The last time Everton won at Anfield, Trent Alexander-Arnold had just had his first birthday. September 1999 was the date, a match that lives long in Don Hutchinson’s memory and almost no one else’s. But even though it had been more than twenty-one years since Everton last won at Anfield, you just got the feeling that it might happen again this season. In the end, Carlo Ancelotti put on a tactical masterclass and his team put on a defensive clinic, but Liverpool were also woeful in attack and looked on different wavelengths at times. It all culminated in a historic win for the Toffees and an embarrassing defeat for Jurgen Klopp as things continue to go from bad to worse for the Reds. Here is a tactical analysis of Everton’s historic 2-0 win over Liverpool.
OUT OF POSSESSioN: 5-3-2
Carlo Ancelotti’s men set up in a 5-3-2 formation, attempting to thwart Liverpool’s fullbacks from getting forward and simultaneously compressing space in central areas. First and foremost, the back-five worked together to attach themselves to the front three at various moments. Salah, Firmino and Mane always found themselves marked by at least one of the back-five if not Tom Davies, and as a result struggled to get a foothold in the game. This level of marking required constant communication from the centre-backs in particular, constantly calling out to each other about the movement of the front three. The 5-3-2 shape also looked very much like 5-3-1-1 at times, with a four man midfield diamond comprising of Tom Davies at the base, James Rodriguez at the top and Doucoure and Gomes doubling down with the wing-backs on Liverpool’s fullbacks. Richarlison led the press during Liverpool’s build-up, with the rest of the team shifting and sliding with the play and James Rodriguez often joining up in more of a regular 5-3-2 shape. Although the Colombian was a relatively passive passenger in defense, he also wasn’t completely useless and stuck to his defensive tasks well enough to help his side see out a clean sheet.
The benefit to the 5-3-2 above anything else was Everton’s compactness in shutting down central areas and stopping the front three from getting on the ball. Godfrey, Keane, and Holgate were exceptional in stopping Liverpool from playing, no matter how much positional interchange they attempted. Keane in particular was immaculate, stepping across every single time Liverpool looked like they might be in on goal. Tom Davies in front of them was also superb, making five tackles in the match. So although Liverpool dominated the ball and had a large percentage of it in Everton’s half, they could hardly create anything of note and looked a shadow of their former selves.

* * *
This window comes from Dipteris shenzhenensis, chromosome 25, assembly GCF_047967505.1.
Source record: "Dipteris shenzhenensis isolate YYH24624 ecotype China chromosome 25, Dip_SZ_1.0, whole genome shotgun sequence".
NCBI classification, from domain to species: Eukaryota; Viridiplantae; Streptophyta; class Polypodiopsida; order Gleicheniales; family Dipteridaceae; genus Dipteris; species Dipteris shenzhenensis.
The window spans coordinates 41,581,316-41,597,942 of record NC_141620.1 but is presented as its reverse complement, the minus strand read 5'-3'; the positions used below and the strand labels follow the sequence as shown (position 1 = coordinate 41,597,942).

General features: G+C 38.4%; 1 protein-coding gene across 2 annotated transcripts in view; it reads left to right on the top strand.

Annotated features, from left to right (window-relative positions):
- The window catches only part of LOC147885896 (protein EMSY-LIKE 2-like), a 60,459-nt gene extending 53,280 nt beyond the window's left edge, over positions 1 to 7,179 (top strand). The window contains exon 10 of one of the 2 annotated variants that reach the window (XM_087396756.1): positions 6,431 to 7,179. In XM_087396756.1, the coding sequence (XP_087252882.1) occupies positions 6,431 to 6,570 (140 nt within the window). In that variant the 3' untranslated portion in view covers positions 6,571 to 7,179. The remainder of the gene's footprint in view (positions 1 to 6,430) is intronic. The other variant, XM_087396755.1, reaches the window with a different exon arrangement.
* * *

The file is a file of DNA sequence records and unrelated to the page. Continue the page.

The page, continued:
In possession, Everton advanced into more of a 3-5-1-1 or 3-5-2 shape, with Seamus Coleman and Lucas Digne galloping forward to join the attack. Coleman often inverted himself, particularly when the ball was on the left side. This could have been a method of counter-pressing, as he stuck to his task excellently well in terms of sticking to Andy Robertson and not allowing the Scottish fullback any space on the ball. By remaining inverted, he could ensure a stable enough position to counteract the free-flowing fullback any time Liverpool were able to regain possession.
Although they were more than up for the task defensively, Everton really struggled at times to get a foothold in the game. They failed to effectively play out from the back, and were caught time and time again from Liverpool’s aggressive press in central areas. With the effectiveness of Liverpool’s pressure, Everton were often forced into making longer passes, but had no one to get on the end of them. Dominic Calvert-Lewin only came on in the 62nd minute for James, finally allowing the Toffees to have an outlet up top in the form of a target man. Richarlison’s pace in behind could have been helpful, but Nathaniel Phillips and Ozan Kabak were usually up to the task in nodding the ball down and restarting play. The one time that Kabak failed to effectively clear his lines, the ball fell right to Doucoure and then James Rodriguez, who in the blink of an eye threaded the ball through for the Brazilian. Richarlison’s movement for the goal was exceptional, situating himself in between Kabak and Alexander-Arnold, while also on Kabak’s blindside, and then surging onto the perfectly-weighted pass from the Colombian midfielder. A South American connection at its finest, and after scoring minutes into this game from Liverpool’s inability to clear their lines, Everton were able to settle into their defensive shape quicker than they might have expected. Once Dominic Calvert-Lewin came on the team again had more of a natural outlet, which was crucial in creating the chance for the British striker to win a penalty toward the end of the match and seal the deal for Ancelotti’s side. For large spells of the game Everton were poor in possession. But in the end, it didn’t matter. The same cannot be said for Jurgen Klopp’s Liverpool, as they were fairly poor in possession, and it really mattered.